Of the 30 major items each in India’s export and import baskets, 29 saw a contraction in March, signalling the severity of the impact of the coronavirus pandemic on global demand. Only iron ore exports (58.4%) and import of transport equipment (11.9%) recorded a growth during the month.
Engineering Export Promotion Council chairman Ravi Sehgal said the sharp drop in merchandise exports was not a surprise with major economies of the world in a state of lockdown. “April would be worse as international trade excepting medicine and essential supplies has come to a near halt. Exporters are facing a question of survival," he added.
During FY20, India’s exports contracted 4.8% to $314.3 billion while imports shrank 9.1% to $467.2 billion, leaving a trade deficit of $152.9 billion.
The World Trade Organization (WTO) has projected global merchandise trade to plummet between 13% and 32% in 2020 due to the covid-19 outbreak. “The wide range of possibilities for the predicted decline is explained by the unprecedented nature of this health crisis and the uncertainty around its precise economic impact. But WTO economists believe the decline will likely exceed the trade slump brought on by the global financial crisis of 2008‑09," it said last week.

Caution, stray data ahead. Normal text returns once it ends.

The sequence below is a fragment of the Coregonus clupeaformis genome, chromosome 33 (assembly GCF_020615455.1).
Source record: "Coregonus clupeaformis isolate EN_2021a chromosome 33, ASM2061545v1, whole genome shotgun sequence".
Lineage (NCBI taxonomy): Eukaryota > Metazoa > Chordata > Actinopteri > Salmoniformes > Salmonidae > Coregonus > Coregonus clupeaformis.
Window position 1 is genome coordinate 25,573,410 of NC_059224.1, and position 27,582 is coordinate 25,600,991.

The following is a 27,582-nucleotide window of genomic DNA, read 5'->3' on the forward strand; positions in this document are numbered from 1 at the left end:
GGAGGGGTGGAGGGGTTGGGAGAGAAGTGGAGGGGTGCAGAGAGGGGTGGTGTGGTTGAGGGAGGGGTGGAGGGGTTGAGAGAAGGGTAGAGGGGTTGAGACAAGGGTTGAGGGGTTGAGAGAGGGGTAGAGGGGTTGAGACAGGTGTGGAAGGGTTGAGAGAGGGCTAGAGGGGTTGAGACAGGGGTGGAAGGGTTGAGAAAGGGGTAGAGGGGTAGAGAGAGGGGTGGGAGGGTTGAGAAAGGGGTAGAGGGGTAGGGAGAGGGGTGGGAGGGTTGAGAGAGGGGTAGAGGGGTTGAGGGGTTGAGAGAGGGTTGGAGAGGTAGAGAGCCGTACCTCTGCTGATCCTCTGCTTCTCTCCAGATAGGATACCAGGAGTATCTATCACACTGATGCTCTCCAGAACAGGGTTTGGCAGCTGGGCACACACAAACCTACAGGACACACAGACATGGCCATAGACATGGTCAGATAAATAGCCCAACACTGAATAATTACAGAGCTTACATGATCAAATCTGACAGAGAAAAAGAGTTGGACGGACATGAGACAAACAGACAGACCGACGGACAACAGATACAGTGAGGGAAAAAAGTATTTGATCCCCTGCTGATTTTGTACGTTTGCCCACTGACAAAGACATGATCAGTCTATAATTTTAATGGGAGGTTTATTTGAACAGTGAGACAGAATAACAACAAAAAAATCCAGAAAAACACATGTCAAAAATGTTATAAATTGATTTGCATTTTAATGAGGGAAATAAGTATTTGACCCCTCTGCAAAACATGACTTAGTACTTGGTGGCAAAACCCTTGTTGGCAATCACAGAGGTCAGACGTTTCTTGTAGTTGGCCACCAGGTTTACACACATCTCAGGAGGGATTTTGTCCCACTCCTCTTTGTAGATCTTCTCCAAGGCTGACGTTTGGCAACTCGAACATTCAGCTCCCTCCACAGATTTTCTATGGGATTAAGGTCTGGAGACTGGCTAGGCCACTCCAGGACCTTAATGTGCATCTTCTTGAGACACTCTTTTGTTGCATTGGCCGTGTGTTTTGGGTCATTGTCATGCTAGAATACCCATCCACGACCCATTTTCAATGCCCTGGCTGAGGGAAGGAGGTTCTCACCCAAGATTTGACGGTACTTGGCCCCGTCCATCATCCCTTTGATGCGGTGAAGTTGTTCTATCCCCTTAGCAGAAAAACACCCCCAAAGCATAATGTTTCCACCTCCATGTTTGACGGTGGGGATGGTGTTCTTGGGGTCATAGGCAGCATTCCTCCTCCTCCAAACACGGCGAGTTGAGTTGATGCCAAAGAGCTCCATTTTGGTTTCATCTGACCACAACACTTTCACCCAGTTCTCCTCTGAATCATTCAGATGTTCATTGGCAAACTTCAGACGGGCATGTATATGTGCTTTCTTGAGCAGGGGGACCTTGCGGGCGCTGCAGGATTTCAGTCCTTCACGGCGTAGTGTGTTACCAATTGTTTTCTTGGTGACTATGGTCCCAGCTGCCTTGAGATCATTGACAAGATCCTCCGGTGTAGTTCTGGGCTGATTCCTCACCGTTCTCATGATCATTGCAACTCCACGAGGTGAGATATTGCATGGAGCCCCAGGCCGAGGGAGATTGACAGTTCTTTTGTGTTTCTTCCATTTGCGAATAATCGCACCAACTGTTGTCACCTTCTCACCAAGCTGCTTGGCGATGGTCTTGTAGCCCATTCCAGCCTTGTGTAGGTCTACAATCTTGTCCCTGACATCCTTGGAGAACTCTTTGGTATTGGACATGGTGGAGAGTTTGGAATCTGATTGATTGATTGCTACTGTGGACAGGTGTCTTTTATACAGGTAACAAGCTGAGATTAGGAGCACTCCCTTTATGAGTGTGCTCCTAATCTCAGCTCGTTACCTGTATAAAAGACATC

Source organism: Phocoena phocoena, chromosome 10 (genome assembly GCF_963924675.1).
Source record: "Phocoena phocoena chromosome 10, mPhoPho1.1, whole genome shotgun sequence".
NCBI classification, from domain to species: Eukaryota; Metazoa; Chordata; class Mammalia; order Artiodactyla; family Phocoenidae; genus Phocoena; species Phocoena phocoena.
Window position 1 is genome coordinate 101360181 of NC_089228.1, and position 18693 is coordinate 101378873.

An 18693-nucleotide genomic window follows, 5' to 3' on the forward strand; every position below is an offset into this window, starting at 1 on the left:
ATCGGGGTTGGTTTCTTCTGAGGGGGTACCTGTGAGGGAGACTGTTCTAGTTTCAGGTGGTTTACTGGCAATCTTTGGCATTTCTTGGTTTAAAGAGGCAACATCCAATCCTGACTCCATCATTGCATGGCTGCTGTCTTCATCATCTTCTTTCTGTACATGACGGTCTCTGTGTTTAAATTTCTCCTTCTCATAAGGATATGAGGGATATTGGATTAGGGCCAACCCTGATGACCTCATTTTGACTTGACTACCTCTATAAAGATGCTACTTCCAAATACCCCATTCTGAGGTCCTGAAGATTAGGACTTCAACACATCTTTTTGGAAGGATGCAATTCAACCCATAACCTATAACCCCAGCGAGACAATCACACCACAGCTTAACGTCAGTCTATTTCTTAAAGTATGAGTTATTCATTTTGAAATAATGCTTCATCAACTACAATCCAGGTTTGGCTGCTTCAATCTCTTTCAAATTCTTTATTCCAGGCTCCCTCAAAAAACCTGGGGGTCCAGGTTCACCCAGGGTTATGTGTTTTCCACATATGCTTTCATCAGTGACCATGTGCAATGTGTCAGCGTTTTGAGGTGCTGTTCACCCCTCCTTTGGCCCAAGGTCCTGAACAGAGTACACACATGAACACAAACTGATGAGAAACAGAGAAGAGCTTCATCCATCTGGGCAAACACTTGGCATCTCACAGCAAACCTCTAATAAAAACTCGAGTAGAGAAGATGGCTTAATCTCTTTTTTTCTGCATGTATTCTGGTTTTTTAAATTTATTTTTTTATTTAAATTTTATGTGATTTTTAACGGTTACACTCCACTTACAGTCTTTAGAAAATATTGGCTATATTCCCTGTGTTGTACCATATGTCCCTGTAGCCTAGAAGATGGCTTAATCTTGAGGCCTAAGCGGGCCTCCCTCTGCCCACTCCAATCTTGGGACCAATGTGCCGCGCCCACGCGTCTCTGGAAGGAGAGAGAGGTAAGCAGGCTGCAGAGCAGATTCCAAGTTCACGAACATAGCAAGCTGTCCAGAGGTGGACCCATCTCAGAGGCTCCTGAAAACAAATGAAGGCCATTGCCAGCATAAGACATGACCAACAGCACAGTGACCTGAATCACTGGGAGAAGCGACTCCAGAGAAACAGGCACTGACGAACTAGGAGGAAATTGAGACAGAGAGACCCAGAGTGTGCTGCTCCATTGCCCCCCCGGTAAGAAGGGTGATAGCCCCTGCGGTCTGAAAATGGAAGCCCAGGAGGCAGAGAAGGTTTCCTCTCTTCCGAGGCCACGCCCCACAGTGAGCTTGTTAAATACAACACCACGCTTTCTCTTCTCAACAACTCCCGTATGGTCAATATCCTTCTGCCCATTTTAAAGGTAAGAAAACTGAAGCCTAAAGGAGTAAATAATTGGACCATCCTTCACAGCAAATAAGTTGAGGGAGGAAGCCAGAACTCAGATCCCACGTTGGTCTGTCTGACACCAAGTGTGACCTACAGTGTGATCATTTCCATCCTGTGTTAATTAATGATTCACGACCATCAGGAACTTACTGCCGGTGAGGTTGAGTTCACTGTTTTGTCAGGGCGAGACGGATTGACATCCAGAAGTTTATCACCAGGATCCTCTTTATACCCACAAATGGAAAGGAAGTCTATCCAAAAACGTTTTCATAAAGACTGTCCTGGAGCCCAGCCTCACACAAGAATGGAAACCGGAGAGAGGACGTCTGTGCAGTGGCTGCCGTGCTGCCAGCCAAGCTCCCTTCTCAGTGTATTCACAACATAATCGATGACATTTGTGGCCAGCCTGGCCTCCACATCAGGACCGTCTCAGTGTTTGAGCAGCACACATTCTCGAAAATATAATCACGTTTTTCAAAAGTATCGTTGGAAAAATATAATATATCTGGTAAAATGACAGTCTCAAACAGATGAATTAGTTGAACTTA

Sharad Kumar Saraf, president, Federation of Indian Export Organisations, said with cancellation of over 50% of orders, gloomy forecast, major job losses and rising bad loans among exporting units, the government should immediately announce a relief package for exporters as any further delay would be catastrophic. “The huge support given by various economies to exports will put Indian exports in further difficulties as when the size of the cake reduces, competition intensifies with focus on prices," he added.
World Bank in its latest South Asia Economic Focus said reduced external demand for manufacturing as well as services exports will impact India. “One of India’s largest exports is business and professional services, consisting of business process outsourcing (BPO) such as technical support and call centres largely based in India. This sector is severely affected. Lockdown measures, both in origin and destination countries, have forced offices to close as their infrastructure is heavily geared towards in-office working. There is also a concern that external demand will drop precipitously even beyond the lockdown period, as clients cut costs. This situation will certainly mean fewer new projects, as well as the scaling back of existing ones," it added. However, the bank said India’s balance of payments position may improve. “Weak domestic demand, low oil prices and COVID-19-related disruptions are expected to narrow the current account deficit to 0.2% in FY21 and to keep it low in the following years," it added.
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